01/04/2009 at 13:45

I don't think the guy is saying if your technique is poor don't improve it. To me he is saying working only on your technique (especially on low mileage) isn't going to make you a quicker swimmer. From reading this thread it is clear that you don't only work on technique but do lots of interval stuff as well.

I don't do much drill work but do sessions where I focus my attention on improving certain aspects of my stroke and I tend to do interval sessions as well. I have improved by 16 minutes on my 1500 metres time in under 2 years but don't see that it proves much.

Stick with what you enjoy and what works for you, but don't be blinkered to thinking there is one right way.

Bionic Ironwolf    pirate
01/04/2009 at 15:54
I'm not blinkered - just like in most things, there's no one size fits all answer. But all the things I've read from top pros and old pros like Macca, Stadler, Mark Allen, Dave Scott, Gordo etc. all seem to say you need to concentrate on one sport at a time, with the odd "brick" of two sports or in their case, 3 in one day. Most of us just can't manage that, both for time and body reasons. Some of the training plans I've looked at even say to sometimes do maybe a whole week of just one sport, then change to one of the others. There's so much variation. What it comes down to is what works for you.
01/04/2009 at 16:18

UW - I don't see that the article is actually saying anything different than you! It would seem good advice to say if you have limited time to swim (3 x 2000 metres is limited compared to the guys you list) then don't use it all doing drills, rather make sure you are also working on speed. t some point if you want to swim quciker you are going to have practice swimming quicker and not just work on your technique (I know you do). Maybe I misunderstood the article but to me it doesn't say don't work on your technique (do drills) but don't use all your limited time on this.

To me a good balance approach is the one WildWill mentioned on the last page.

01/04/2009 at 16:19

WildWills approach:

Drill Session - Warm up then drills
Interval Session - shorter intervals
long session - Longer intervals OR non stop swim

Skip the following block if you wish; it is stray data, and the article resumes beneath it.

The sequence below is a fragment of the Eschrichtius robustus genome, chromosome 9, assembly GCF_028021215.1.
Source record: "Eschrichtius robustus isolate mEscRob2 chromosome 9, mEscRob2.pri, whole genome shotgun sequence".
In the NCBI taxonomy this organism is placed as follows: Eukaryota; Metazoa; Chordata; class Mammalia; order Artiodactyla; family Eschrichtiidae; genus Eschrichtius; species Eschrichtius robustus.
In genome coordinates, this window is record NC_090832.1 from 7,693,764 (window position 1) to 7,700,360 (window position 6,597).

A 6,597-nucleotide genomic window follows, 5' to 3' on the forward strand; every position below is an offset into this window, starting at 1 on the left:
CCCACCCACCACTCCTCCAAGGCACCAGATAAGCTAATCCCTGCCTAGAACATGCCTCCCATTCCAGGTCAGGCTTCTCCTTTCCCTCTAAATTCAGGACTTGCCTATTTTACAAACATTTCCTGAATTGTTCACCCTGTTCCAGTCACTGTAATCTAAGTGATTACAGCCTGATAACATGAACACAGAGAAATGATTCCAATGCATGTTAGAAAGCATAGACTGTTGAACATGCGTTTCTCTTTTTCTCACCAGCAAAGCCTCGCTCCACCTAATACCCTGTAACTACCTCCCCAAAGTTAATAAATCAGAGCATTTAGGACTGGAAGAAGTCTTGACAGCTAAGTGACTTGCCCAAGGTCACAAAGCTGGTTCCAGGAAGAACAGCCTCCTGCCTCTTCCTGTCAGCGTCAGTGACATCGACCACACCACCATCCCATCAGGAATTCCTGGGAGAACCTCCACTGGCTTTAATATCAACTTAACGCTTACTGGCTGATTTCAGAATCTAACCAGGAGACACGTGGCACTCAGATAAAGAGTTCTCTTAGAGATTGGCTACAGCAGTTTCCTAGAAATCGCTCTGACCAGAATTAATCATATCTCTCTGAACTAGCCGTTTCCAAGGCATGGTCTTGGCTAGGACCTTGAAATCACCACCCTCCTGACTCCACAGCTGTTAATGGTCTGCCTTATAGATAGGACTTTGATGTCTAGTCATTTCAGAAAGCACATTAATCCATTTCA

PSC    pirate
01/04/2009 at 18:22
I've read his other articles on X Tri too and I rather like his approach to tri in general although initially found some of comments a bit odd.  He treats runbikeswim as the sport rather than the three elements indivually.  Therefore you need to train to link them together and perhaps recognise that you won't ever achieve max success at any one.  On that basis I support his approach, however, as i do all of my swim training with a swim club I am now firmly in the groove of swim training to swim rather than swim training to tri....   and this is perhaps where the conflict exists.  I do mix it up a bit - concentrate on the arms, do drills and rarely put in a long swim.  I also do intervals as to swim faster you need to swim fast (I think that's one of your quotes IW).  So, on that basis, and having read the article 3 times now.... I think old Sergio has it about right.  That doesn't help the breathless ones on here.....
01/04/2009 at 20:56

30 lengths of front crawl tonight.  It began as it always does with a heart attack impression after every two lengths, heart rate going through the roof, then something interesting happened at length 18 (pay attention OO) I reached equilibrium.  My input was matching my output and I was slower than when I started, but I was not out of breath (well not too much) and was able to stand for about 10 seconds or so at each end (not the deep end, as this would mean drowning ) and then go straight into another length.  I stopped at 30 lengths because I ran out of time.  Never thought I'd be posting that!  

We had a wally in the lane tonight, he started off on one side of the lane (bearing in mind you can just about fit three people across the lane) and as he went along he moved further and further over to the other side, the other side that people were swimming up.  Nobody was brave enough to tell him what he was doing - he genuinely had no idea.  Bless...   

PSC    pirate
02/04/2009 at 06:40
woohoo well done Blondiee...